I wonder if unleashing that storm feels good to a kid who is full of thunder and lightening. I wonder if it helps it move through them so they can find some sunshine too, or if it's just how they are and will be, with gray clouds in their eyes and hate in their mouths. Maybe instead of holding hands with their girlfriends, and feeling the shared joy of innocence, they will grip and twist and pull to ensure that someone else feels just as bad as they do.
My task as I see it is to teach a combination of compassion and confidence, because I can't (unfortunately) put my kids in a safety bubble for the next 80 years. It's okay to feel bad because of a mean girl, and it's okay to feel bad for a mean girl. But it's not okay to let the grip of one bring you to your knees. Hopefully Nine (and Seven) will grow so strong in the sunshine of our love that they will never be broken by wind or rain or hateful post-its from silly, sad girls. Hopefully they will grow so strong that their appreciation for self and others will protect them from what's to come, and what's already happened.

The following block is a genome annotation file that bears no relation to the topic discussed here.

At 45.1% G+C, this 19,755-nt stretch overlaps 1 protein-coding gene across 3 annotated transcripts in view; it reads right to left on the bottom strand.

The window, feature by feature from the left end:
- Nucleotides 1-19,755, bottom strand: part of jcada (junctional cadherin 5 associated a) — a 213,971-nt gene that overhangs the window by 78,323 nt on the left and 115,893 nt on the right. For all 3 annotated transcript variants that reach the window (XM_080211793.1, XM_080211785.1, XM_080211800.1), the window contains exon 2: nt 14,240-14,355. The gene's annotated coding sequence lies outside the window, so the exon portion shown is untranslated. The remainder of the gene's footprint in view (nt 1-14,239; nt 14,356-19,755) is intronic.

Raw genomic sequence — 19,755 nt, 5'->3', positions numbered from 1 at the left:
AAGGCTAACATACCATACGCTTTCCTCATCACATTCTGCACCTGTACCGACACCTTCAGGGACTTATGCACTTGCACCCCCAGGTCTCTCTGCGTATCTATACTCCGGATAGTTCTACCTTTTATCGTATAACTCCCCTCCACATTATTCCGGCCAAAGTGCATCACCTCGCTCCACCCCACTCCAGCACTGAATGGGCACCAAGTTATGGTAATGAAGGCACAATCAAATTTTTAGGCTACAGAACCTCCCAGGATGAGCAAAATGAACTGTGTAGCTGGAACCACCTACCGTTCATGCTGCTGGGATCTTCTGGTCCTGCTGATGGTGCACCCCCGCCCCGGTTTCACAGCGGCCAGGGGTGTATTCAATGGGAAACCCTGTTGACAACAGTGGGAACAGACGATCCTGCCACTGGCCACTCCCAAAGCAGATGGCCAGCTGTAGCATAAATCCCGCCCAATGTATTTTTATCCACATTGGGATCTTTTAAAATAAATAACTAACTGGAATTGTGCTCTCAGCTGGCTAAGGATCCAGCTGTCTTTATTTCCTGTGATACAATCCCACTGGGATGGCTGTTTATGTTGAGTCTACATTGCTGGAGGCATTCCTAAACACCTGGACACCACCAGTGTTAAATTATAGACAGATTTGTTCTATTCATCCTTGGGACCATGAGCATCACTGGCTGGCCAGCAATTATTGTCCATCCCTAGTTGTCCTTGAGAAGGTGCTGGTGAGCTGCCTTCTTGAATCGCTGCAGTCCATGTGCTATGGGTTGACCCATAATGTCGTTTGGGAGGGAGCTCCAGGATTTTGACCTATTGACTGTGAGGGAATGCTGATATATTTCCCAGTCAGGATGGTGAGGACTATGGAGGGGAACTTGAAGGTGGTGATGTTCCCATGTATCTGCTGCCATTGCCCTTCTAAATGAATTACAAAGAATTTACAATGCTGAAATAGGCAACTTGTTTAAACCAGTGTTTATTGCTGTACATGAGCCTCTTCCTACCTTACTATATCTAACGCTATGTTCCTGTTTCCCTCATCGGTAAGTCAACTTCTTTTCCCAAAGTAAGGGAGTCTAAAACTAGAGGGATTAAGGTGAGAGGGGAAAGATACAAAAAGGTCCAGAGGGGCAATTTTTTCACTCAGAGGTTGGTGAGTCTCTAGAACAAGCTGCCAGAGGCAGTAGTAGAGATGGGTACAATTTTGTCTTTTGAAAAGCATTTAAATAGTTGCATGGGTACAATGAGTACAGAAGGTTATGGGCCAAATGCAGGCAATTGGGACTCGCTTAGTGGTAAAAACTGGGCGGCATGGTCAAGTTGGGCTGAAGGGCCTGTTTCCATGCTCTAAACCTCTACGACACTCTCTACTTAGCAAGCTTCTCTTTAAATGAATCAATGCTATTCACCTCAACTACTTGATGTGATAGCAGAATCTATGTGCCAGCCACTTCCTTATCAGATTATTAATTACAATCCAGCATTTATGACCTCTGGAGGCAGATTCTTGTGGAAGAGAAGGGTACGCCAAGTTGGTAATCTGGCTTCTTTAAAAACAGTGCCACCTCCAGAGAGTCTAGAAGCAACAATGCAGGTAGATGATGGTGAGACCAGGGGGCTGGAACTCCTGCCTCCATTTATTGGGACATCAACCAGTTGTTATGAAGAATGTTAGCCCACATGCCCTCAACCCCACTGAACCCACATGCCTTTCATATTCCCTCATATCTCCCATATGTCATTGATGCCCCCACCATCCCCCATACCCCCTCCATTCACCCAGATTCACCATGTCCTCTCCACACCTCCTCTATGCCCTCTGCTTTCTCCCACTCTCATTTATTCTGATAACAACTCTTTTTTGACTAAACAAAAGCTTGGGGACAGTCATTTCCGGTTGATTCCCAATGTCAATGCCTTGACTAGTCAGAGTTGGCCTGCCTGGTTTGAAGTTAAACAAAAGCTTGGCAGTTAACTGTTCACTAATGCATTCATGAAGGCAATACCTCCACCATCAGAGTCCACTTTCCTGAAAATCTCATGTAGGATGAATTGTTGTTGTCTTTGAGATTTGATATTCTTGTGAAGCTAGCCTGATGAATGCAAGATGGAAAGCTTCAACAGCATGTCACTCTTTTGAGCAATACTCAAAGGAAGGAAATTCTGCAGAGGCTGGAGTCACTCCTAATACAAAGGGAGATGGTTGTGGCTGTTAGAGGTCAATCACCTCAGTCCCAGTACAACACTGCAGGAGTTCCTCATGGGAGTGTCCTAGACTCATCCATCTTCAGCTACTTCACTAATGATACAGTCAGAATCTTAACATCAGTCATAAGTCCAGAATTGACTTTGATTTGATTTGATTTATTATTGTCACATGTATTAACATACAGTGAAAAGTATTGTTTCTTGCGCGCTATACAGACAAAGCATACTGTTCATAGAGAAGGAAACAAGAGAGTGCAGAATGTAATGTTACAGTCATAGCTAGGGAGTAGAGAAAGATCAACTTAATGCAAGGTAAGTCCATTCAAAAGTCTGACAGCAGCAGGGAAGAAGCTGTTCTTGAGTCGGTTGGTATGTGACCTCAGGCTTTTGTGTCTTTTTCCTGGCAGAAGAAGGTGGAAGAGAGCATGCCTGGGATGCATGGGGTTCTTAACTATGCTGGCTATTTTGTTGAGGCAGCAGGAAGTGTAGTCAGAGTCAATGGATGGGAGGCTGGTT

Hopefully they will learn that they can also give sunshine to help someone else's seed of happiness grow, and they can do this without becoming cold themselves. I myself am learning how and when to let go just enough. It's scary for all of us and one more reason why my middle name is Worry. But I am grateful to be on this tireless journey of teaching and loving and protecting. Sometimes it makes me want to curl up around the puppy and sleep for hours. Other times I want to - work with me here - just stuff the kids back up into my womb and fight their fights for them again.
Instead, I will keep pointing out pretty clouds and beautiful hearts and reasons to laugh, and hope that this fortifies them enough to weather any storm.
I may also steal all the post-its from the classroom, but you didn't hear it from me.